What many fashion communities are signalling is that they want more, not less, communication about and knowledge of products to better align their purchasing decisions with their values.

Product passports, or digital identification tags, are one way companies are empowering their communities with product information. Digital IDs for physical goods promise to make every garment the centre of its own ecosystem of data and services. Shoppers will be able to scan a QR code and see the item’s sustainability credentials, get styling tips or access to perks. Brands could theoretically use these IDs to collect royalties each time an item is resold, benefitting from its whole life cycle — not just the initial purchase.

Digital IDs can also address an industry pain point in which “the moment that a brand sells a product, they lose the connection to the customer,” said Natasha Franck, founder of Eon, a digital ID platform that has received backing from Massenet’s Imaginary Ventures. “Digital ID is the first step to seamless retail — the current approach is very analogue.”

Brands are already embracing the opportunity. “The State of Fashion 2022″ report highlighted how product passports are now a key strategic priority for fashion brands, revealing that two out of five fashion executives plan to adopt product passports this year — or had already done so. Earlier this week, H&M Group announced plans to trace more than 200 million garments by the end of 2022 as it expands collaboration with blockchain platform TextileGenesis.

There’s a further way that brands can embrace technology to better serve and connect with their communities while also addressing the industry’s significant climate impact, said Sean Simpson, chief scientific officer of LanzaTech, a manufacturing platform that supplies sustainable fibres to brands such as Lululemon and Zara. Though the level of commercialisation and scaling of the technology enabling sustainable fibres and other materials is low, next-generation materials are part of what Simpson called a “megatrend” in which people want to know more about the environmental impact of their everyday lives, from what they eat to what they wear.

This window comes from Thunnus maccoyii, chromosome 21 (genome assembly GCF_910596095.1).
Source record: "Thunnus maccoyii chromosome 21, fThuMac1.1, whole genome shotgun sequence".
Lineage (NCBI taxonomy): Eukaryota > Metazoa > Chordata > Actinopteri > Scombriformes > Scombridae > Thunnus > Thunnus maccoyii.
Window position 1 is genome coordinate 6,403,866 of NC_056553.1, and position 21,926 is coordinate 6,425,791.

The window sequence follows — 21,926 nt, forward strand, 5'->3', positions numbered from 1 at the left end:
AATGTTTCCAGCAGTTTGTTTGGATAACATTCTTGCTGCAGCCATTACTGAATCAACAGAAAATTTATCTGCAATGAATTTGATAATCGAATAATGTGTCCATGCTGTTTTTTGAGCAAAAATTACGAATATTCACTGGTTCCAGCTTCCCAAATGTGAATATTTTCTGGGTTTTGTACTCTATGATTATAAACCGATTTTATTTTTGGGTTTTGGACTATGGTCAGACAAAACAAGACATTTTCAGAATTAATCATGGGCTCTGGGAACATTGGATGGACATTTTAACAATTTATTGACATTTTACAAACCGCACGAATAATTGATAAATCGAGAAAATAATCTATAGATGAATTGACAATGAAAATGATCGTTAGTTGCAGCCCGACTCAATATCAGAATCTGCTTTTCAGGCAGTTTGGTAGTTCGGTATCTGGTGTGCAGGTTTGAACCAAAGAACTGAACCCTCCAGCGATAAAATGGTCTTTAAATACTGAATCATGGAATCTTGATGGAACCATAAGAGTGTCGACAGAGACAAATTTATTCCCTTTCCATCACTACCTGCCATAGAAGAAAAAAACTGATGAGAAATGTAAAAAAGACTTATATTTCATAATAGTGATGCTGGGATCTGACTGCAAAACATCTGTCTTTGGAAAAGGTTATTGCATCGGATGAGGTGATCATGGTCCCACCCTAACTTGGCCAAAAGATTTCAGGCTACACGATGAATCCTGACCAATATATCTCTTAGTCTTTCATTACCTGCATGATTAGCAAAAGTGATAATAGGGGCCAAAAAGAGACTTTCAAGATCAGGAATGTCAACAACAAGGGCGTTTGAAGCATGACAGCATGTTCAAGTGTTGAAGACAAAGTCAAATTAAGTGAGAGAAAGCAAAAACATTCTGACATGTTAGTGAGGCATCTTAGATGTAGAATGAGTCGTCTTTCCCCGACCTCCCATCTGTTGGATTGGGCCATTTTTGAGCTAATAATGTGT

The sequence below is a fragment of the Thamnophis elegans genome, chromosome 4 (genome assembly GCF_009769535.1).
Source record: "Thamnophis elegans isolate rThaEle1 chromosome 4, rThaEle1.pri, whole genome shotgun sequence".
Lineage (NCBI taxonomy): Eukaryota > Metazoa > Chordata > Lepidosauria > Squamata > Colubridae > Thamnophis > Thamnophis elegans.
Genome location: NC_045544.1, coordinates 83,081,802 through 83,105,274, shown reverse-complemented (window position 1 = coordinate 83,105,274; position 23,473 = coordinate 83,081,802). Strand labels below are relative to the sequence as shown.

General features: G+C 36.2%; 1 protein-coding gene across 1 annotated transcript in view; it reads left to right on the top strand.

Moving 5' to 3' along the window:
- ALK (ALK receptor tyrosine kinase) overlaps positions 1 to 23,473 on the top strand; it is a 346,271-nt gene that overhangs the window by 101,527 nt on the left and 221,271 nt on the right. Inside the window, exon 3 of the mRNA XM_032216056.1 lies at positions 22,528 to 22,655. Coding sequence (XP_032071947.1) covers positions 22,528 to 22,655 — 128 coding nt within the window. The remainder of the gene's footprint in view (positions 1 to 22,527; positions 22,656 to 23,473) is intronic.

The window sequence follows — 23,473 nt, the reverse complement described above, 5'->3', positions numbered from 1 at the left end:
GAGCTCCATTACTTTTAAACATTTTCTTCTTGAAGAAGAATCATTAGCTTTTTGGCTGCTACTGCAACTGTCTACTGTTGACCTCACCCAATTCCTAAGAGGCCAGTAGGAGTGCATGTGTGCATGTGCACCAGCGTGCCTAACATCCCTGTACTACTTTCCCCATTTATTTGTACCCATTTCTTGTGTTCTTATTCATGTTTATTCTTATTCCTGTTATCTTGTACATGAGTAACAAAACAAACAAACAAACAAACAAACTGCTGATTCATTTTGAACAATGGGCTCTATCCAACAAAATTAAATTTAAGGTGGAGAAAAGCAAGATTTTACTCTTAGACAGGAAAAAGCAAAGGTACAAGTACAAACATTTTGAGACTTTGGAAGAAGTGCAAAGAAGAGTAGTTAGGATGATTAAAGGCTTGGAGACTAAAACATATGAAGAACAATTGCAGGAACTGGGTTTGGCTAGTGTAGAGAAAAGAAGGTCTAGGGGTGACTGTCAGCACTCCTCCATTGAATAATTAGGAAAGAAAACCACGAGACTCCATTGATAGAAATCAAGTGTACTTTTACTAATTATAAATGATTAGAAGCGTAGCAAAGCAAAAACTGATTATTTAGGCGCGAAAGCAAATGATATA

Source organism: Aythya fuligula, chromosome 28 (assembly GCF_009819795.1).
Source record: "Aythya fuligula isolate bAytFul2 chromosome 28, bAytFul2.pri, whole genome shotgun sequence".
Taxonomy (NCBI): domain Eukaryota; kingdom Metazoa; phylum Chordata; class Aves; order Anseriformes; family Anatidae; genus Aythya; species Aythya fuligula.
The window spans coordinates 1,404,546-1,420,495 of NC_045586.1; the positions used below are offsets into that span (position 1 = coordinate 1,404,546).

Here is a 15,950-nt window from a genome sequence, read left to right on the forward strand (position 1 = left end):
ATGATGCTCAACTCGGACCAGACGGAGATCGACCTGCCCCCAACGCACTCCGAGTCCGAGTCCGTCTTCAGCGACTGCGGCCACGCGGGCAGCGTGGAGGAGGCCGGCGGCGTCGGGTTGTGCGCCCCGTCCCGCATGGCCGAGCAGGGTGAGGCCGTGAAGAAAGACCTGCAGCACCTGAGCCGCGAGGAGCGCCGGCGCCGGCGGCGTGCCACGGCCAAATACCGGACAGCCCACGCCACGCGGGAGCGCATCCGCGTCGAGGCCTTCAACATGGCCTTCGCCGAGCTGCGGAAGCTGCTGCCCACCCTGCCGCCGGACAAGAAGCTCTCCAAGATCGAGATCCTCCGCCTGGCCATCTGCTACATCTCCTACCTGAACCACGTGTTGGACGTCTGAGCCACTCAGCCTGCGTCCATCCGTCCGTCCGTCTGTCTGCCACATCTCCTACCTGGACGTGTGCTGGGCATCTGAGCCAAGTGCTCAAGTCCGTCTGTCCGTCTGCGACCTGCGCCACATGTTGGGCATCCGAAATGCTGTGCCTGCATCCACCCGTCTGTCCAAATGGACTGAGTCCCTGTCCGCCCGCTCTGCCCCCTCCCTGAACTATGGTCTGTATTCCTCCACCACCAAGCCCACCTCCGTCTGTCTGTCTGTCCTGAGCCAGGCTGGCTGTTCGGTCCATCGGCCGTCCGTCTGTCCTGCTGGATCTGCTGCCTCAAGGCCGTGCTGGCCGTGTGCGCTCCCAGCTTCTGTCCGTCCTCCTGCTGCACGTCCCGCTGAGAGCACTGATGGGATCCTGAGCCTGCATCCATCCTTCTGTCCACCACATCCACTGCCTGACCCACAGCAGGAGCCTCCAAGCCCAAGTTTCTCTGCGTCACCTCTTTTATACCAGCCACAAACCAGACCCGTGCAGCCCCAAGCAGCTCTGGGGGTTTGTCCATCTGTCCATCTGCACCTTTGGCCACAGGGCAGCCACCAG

“When you get on an aeroplane, you’re not choosing necessarily what fuel goes into that aeroplane. But when you go to the store and you buy a new piece of clothing, you can make the choice as to where the carbon in that clothing comes from,” he said. “The more people have the ability to make a choice, the more momentum there will be behind technologies like ours that can drive a new set of climate-friendly, planet-positive manufacturing principles.”

The Community Economy

Brands are increasing spending on technology at a time when wider forces are transforming the attitudes, behaviours, likes and dislikes of the world around them.

“Brands need to change completely – the word consumer is over,” said Benoit Pagotto, co-founder of virtual fashion start-up RTFKT Studios, which Nike acquired in December 2021. Instead, brands need to rethink traditional measures of success, such as a high market capitalisation, which might no longer be the key indicator of a brand’s value. “It’s the communities that define your value,” he said. “Instead of ‘what can I get from them?,’ ask ‘what can I do for them?’ That’s a big shift.”

The ability of brands to make that shift successfully hinges on several factors, said Zhang of Friends with Benefits. One key factor is how well a brand embraces web3′s “many-to-many” dynamics of community building. “Web3 is a conduit between brands and community in a more evenly distributed way,” while creating a sense of shared ownership and decision-making about products and brands through incentives such as NFTs, which increase in value over time, he said. “It’s a huge unlock.”

Ultimately, he added, it comes down to whether a brand embraces technology with a long-term plan, which “really values their community as opposed to a new way to sell stuff to people.”

The BoF Professional Summit was made possible in part through our partners Coinbase, McKinsey & Company, Joor, Brandlive and The Invisible Collection.



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Compiled by Joan Kennedy.